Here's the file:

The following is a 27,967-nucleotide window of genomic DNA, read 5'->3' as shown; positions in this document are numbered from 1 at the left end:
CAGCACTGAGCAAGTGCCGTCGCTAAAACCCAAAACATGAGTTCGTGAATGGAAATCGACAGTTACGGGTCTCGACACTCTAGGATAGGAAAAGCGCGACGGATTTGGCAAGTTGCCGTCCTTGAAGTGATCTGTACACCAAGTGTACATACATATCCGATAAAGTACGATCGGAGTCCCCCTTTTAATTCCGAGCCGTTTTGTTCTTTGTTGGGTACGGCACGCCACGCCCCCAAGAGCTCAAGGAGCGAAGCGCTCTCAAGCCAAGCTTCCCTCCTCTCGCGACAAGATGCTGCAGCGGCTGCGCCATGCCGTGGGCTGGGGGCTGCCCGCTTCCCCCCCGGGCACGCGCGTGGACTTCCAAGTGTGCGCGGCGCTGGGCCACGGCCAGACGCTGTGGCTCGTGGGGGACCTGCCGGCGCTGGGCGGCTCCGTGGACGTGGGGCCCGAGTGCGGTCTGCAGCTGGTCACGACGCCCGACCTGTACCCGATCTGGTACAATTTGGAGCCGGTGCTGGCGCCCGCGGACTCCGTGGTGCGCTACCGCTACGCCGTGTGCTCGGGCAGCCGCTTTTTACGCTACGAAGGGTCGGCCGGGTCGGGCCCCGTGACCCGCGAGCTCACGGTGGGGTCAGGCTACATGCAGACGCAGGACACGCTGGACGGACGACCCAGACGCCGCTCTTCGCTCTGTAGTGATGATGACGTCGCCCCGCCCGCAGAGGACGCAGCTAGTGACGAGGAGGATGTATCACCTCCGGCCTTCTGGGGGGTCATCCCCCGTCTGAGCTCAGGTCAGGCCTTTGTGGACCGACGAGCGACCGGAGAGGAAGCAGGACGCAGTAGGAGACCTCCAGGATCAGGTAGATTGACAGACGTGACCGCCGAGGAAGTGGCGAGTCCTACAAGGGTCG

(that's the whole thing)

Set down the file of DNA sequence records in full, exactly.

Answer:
The following is a 27,967-nucleotide window of genomic DNA, read 5'->3' as shown; positions in this document are numbered from 1 at the left end:
CAGCACTGAGCAAGTGCCGTCGCTAAAACCCAAAACATGAGTTCGTGAATGGAAATCGACAGTTACGGGTCTCGACACTCTAGGATAGGAAAAGCGCGACGGATTTGGCAAGTTGCCGTCCTTGAAGTGATCTGTACACCAAGTGTACATACATATCCGATAAAGTACGATCGGAGTCCCCCTTTTAATTCCGAGCCGTTTTGTTCTTTGTTGGGTACGGCACGCCACGCCCCCAAGAGCTCAAGGAGCGAAGCGCTCTCAAGCCAAGCTTCCCTCCTCTCGCGACAAGATGCTGCAGCGGCTGCGCCATGCCGTGGGCTGGGGGCTGCCCGCTTCCCCCCCGGGCACGCGCGTGGACTTCCAAGTGTGCGCGGCGCTGGGCCACGGCCAGACGCTGTGGCTCGTGGGGGACCTGCCGGCGCTGGGCGGCTCCGTGGACGTGGGGCCCGAGTGCGGTCTGCAGCTGGTCACGACGCCCGACCTGTACCCGATCTGGTACAATTTGGAGCCGGTGCTGGCGCCCGCGGACTCCGTGGTGCGCTACCGCTACGCCGTGTGCTCGGGCAGCCGCTTTTTACGCTACGAAGGGTCGGCCGGGTCGGGCCCCGTGACCCGCGAGCTCACGGTGGGGTCAGGCTACATGCAGACGCAGGACACGCTGGACGGACGACCCAGACGCCGCTCTTCGCTCTGTAGTGATGATGACGTCGCCCCGCCCGCAGAGGACGCAGCTAGTGACGAGGAGGATGTATCACCTCCGGCCTTCTGGGGGGTCATCCCCCGTCTGAGCTCAGGTCAGGCCTTTGTGGACCGACGAGCGACCGGAGAGGAAGCAGGACGCAGTAGGAGACCTCCAGGATCAGGTAGATTGACAGACGTGACCGCCGAGGAAGTGGCGAGTCCTACAAGGGTCG